“Applicants have to be checked against criminal records,” he says. “The system as it stood took up to 12 weeks to get a record back. I thought that unacceptable. NHS employees and supply teachers couldn’t start till they’d been cleared. Also the services suffer. I spent time with interesting people who’d spent 10 years developing technology that could interact with government agencies. The labour and manual process could be taken out; technology put at the heart instead. We can now deliver checks within one business day – a complete file on clients’ desks, and more cost-effectively.” HarperCo did it by acquiring The Vetting Solutions Centre in Hemel Hempstead, now rebranded as HarperCo Vetting.

“Their great product has been taken to a market where they can shout about it,” he says. When HarperCo recently decided to relocate from Newcastle, South Tyneside was the only local authority in the region so pro-active in understanding his aims.

“They really supported us to find the right location and infrastructure,” he says. “Now, we’re proud to say we’re growing our business from South Tyneside because the borough has a real spirit, a real buzz and a community of business people eager to support each other.” Businesses, having learned from past mistakes, no longer axe training and development in hard times.

“They recognise that if they want to achieve more with the same staff on less they have to upskill or multi-skill,” he says. They’re also realising that apprenticeships help find them future leaders. HarperCo practices what it preaches and has eight apprentices. Talent Training, specialising in apprenticeships, remains the biggest activity and Hargreaves, besides being group financial director, has been running Talent Training as managing director. Now a successor is nigh, freeing him to grow the group instead.

Two acquisitions are in the sights. David Harper’s service flair surfaced as a youngster in the Maryhill district of footballmad Glasgow where one of his parents supported Rangers, the other Celtic. He remembers: “I was in the middle and thought, ‘I’m not going to follow football – too complicated’.” Instead, on match days he traded outside nearby Firhill, home of Partick Thistle – better known to Billy Connolly as Partick Thistle Nil. He offered to mind fans’ cars for a quid.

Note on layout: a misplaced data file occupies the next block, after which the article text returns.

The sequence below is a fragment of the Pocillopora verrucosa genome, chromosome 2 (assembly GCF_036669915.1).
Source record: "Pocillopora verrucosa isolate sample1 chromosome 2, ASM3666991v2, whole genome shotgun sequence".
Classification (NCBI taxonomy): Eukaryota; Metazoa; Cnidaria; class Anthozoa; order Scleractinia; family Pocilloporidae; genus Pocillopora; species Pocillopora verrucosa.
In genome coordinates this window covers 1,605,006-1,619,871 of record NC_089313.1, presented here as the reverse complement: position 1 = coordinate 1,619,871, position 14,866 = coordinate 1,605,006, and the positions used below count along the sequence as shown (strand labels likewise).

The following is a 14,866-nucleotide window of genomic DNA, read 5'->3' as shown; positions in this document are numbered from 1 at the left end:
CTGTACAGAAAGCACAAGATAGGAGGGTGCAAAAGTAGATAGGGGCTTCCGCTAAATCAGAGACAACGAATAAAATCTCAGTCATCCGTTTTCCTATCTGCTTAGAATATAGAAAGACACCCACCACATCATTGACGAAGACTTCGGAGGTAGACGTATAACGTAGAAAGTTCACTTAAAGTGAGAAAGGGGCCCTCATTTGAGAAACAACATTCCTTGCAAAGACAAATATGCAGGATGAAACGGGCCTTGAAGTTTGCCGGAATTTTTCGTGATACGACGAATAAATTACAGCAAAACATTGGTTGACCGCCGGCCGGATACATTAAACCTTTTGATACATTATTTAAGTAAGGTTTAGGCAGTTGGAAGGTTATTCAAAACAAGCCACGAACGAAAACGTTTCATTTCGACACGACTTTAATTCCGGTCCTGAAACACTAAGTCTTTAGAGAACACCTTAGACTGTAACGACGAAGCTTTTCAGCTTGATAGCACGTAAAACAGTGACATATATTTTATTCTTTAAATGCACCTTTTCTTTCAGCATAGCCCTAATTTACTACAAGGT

“I was never one of the boys who damaged the cars of fans declining the service,” he hastily adds. The family moved to Prestwick when he was 14. By then he clearly wasn’t academic.

“I never engaged with school or education then,” he says. He left before he was 16. Luckily his parents had got him involved in dancing.

“I started training... thought I was brilliant as teachers and trainers in Scotland told me I was of a certain standard. I came to England for a trial with a world champion then realised how bad I was. It was cut-throat. My coach in England said, ‘Son, you can’t dance but train hard and you could be very good’.

“I had an option as my mum and dad drove me back; pretend I was very good and stay in Scotland, living in that little pond, or work hard and achieve something. I trained hard and achieved international standards and national championships. That took five years of blood, sweat and tears, training like an athlete. It brought me to Newcastle to dance with a champion and compete in world championships. I won an international championship. Dancing took over much of my life. Somebody asked: ‘Do you ever see yourself not dancing?’ I said ‘Never’. But you turn corners and things happen.

“Having achieved this standard, I decided I had to start earning money. Dancing was costly. My mum and dad believed in me and backed me. They remortgaged their house three times to support me. They handed me £200 a week – a lot of money from two people on minimum wage.” He worked for Kentucky Fried Chicken briefly to help repay them, but he had to move to Newcastle to train daily. So at 17 he entered a retail apprenticeship at House of Fraser in Gateshead. “I took dancing as far as I could,” he says.

“The arena became quite political. You have to pay to get on. It became untenable. But passion for dancing and music will always be in my heart.” He later saw an advertisement saying: “Are you Scottish? Can you sell?” Answers of “yes” and “I think so” got him his first “proper” interview.

“I hadn’t a suit to wear,” he says. “I went in a bright green shirt and Mickey Mouse tie. The guy took a punt. He must have seen a willingness, even a rawness.” Thus Harper sold advertising for Mansfield publishers W and J Linney, within an office in Sunderland.

“Selling space is the best training ground you could wish for to gain commercial awareness in sales,” he says. “If you can sell advertising you can sell most things. It was high pressure, high volume, fast pace, lots of activity. “And if you can sell recruitment advertising it’s the best training ground you can wish for. I learned key values. The harder you work, the luckier you get. I’ve heard someone else quote that. If you made more phone calls than colleagues you got more appointments, sold more stuff.” Then at 21 he met George Hayden. Harper says: “George offered real opportunity – I suppose an apprenticeship with mentors like him and some other phenomenally successful business people. Surround yourself with successful people and you’ll always do all right - I’ve heard that said too. It’s true.”